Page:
In the past few weeks, the Islamic State (ISIS) “caliphate” has collapsed. Syria’s Assad regime all but formally won the six-year war, a consolidation of Iranian and Russian influence. Saudi Arabia purged parts of its royal family. Lebanon’s prime minister abruptly resigned. Iraq’s Kurds voted for independence, triggering a confrontation with Baghdad. Years of U.S. and international engagement has failed to politically and physically rebuild fractured countries, and the very viability of states like Iraq and Syria has been challenged. Where is the region headed, and what are the U.S. roles amid this tumult? At USIP, distinguished Middle East analysts explored where the region is headed, and the U.S. roles amid this tumult.
When Northern Ireland’s combatants finally made peace in the 1990s, they did so on a broad foundation of grassroots reconciliation and economic development work, built over more than a decade by the International Fund for Ireland. On March 13, the U.S. Institute of Peace and the Embassy of Ireland gathered former government officials, peacebuilding practitioners and scholars to examine what worked in advancing peace in Northern Ireland—and what lessons might be applied to the difficult process of peacemaking and peacebuilding between Israelis and Palestinians. Former Senator George Mitchell, who served as an envoy in both peace processes, was the keynote speaker.
On March 7, the U.S. Institute of Peace hosted a discussion with analysts and former diplomats about the viability of the two-state model, and the possibility of alternatives for a sustainable peace.
On December 5, to mark the Fifth Annual Arab-American Day, the League of Arab States and the U.S. Institute of Peace hosted a discussion with Arab women leaders, academics and policymakers, including the newly-elected Minnesota House Representative and Somali American, Ilhan Omar, on how education and economic opportunities can engage women and men in supporting women’s voices, equality and success.
The longstanding United Nations call for countries to adopt National Action Plans to involve women in issues of national security repeatedly stumbles in much of the Middle East and North Africa. The U.S. Institute of Peace had a discussion on May 4 on how these roadblocks can be overcome, especially amid the current upheaval.
President Obama has raised the possibility of another push for an Israeli-Palestinian peace agreement before he leaves office. With stability on the ground already severely at stake, it is imperative that any renewed attempt take account of lessons learned from last year's round of failed talks. On March 23, the U.S. Institute of Peace and the Center for a New American Security held a discussion with Ilan Goldenberg, the chief of staff to the U.S. special envoy during those talks and author of the new report Lessons from the 2013-2014 Israeli-Palestinian Final Status Negotiations.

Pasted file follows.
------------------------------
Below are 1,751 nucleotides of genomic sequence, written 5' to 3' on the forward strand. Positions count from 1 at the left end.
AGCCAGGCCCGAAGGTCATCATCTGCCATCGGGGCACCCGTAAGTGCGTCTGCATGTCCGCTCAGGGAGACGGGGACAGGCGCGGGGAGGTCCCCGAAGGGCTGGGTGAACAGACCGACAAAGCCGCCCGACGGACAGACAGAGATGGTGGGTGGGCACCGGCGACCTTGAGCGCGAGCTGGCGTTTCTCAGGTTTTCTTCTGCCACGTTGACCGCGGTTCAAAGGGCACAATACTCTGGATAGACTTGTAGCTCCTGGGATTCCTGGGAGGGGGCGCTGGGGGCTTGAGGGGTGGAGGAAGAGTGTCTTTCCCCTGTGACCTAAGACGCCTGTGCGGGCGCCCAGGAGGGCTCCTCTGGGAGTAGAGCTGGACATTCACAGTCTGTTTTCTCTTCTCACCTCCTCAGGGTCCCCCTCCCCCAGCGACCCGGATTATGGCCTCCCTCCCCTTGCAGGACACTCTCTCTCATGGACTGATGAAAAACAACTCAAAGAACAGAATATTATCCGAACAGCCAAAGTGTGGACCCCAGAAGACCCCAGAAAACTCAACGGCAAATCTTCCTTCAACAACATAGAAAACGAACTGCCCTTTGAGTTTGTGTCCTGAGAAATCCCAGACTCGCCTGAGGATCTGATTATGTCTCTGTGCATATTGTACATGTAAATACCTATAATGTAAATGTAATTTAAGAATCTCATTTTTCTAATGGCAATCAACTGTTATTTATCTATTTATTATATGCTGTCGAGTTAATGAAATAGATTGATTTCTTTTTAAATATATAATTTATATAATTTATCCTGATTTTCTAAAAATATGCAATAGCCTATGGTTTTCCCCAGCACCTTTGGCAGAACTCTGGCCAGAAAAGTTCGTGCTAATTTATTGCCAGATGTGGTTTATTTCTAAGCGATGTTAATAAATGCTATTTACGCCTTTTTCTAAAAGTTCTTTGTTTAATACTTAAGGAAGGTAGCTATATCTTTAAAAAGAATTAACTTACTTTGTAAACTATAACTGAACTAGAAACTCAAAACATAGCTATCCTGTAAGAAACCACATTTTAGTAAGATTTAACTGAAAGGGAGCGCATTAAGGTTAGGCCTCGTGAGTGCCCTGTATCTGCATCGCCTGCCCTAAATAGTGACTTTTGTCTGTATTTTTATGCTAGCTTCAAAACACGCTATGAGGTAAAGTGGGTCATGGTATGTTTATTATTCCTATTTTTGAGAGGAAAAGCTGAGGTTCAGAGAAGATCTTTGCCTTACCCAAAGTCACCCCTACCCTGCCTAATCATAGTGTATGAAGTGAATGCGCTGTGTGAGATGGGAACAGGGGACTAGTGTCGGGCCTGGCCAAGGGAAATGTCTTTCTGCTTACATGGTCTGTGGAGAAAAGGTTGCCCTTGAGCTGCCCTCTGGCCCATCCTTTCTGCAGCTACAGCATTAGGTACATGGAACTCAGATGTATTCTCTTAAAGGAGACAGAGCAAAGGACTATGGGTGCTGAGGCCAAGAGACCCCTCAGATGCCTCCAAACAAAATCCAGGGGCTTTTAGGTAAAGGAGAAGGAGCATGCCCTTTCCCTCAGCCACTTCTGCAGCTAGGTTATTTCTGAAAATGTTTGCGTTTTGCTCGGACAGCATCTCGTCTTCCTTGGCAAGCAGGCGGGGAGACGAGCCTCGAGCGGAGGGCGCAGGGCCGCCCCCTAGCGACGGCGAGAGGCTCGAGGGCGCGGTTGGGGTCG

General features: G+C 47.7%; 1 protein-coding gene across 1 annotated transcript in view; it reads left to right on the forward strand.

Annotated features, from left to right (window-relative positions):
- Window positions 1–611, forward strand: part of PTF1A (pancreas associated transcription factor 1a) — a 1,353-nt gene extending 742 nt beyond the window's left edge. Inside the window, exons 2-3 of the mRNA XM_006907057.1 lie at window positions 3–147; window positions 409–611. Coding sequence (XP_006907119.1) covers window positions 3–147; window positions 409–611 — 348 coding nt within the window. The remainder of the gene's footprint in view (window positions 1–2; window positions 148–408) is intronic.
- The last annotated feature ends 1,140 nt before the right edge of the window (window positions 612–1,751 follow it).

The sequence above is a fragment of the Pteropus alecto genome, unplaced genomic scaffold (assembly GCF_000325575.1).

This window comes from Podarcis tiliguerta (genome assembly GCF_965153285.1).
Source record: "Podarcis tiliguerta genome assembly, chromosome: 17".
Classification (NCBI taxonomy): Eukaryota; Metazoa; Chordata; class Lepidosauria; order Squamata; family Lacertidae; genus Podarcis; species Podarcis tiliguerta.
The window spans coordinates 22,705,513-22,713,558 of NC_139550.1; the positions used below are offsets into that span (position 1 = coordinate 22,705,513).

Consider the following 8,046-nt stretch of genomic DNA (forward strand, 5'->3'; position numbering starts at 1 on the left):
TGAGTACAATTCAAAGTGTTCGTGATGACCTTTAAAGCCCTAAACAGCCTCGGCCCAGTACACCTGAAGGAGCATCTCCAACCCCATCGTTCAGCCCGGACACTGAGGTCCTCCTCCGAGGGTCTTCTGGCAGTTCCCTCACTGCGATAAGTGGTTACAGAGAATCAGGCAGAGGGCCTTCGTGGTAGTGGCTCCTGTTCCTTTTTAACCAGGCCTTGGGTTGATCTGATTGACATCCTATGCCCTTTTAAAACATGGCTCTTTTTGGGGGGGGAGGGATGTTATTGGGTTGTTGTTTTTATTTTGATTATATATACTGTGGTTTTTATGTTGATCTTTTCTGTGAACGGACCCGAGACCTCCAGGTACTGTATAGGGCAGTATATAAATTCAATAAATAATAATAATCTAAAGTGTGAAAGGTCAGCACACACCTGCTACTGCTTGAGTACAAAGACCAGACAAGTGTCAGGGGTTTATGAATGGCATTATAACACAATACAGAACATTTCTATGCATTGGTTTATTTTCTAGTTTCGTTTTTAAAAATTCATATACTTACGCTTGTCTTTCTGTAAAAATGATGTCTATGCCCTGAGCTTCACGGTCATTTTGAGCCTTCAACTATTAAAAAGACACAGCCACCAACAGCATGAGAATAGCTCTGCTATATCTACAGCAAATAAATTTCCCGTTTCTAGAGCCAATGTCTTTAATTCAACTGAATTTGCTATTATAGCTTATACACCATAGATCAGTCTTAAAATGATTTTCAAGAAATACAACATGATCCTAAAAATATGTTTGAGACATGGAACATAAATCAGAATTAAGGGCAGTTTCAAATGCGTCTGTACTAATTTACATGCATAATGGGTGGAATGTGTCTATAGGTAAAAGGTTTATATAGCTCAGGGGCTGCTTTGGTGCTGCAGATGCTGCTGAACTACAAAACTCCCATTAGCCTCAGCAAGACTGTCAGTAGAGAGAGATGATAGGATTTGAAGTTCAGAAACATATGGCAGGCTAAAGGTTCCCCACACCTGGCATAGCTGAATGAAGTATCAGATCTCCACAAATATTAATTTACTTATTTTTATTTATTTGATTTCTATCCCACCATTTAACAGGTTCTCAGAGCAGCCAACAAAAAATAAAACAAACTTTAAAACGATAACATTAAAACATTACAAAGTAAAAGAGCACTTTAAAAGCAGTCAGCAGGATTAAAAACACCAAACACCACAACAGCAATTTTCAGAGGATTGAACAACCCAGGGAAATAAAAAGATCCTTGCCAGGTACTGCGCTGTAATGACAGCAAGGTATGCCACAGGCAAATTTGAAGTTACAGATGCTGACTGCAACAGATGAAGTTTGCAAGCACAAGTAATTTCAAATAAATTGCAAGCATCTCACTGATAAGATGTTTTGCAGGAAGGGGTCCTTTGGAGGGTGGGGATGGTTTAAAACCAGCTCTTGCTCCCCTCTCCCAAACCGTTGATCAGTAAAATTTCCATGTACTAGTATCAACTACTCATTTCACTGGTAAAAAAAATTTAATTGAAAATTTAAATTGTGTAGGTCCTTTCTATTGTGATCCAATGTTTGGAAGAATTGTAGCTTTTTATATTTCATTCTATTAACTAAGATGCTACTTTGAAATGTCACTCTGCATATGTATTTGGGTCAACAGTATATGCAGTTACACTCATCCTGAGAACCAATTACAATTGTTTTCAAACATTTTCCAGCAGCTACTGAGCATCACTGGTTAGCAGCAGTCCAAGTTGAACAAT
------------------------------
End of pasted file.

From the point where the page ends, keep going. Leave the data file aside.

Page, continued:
On December 18, USIP hosted members of the Hand in Hand school community to discuss their experiences in the wake of the recent attack on their school in Jerusalem. Panelists discussed the Hand in Hand model of coexistence within the broader field of peacebuilding, as well as the waves of diverse support and interest they’ve seen in the wake of the attack.
The U.S. Institute of Peace and the S. Daniel Abraham Center for Middle East Peace on April 8 opened an exhibit exploring the role of architects and architecture in conflict resolution and held a panel discussion on the issue.
The U.S. Institute of Peace, in collaboration with Vital Voices Global Partnership and the Bernstein Family Foundation, convened a panel discussion with women leaders from Brazil, Cambodia, and Palestine on April 4 at USIP. These 2013 Vital Voices Global Leadership Award honorees offered unique perspectives on working with government and civil society, and on the importance of an enabling environment that supports their work.
As President Barack Obama embarks on his second term and Israeli Prime Minister Benjamin Netanyahu builds his coalition government, many warn that time is running out for the two-state solution. On the occasion of its publication, the authors of “The Peace Puzzle: America’s Quest for Arab-Israeli Peace” discussed their own views on whether and why that door is closing, and what the next Obama administration can do to keep it open. Read the event coverage, America’s Quest for Arab-Israeli P...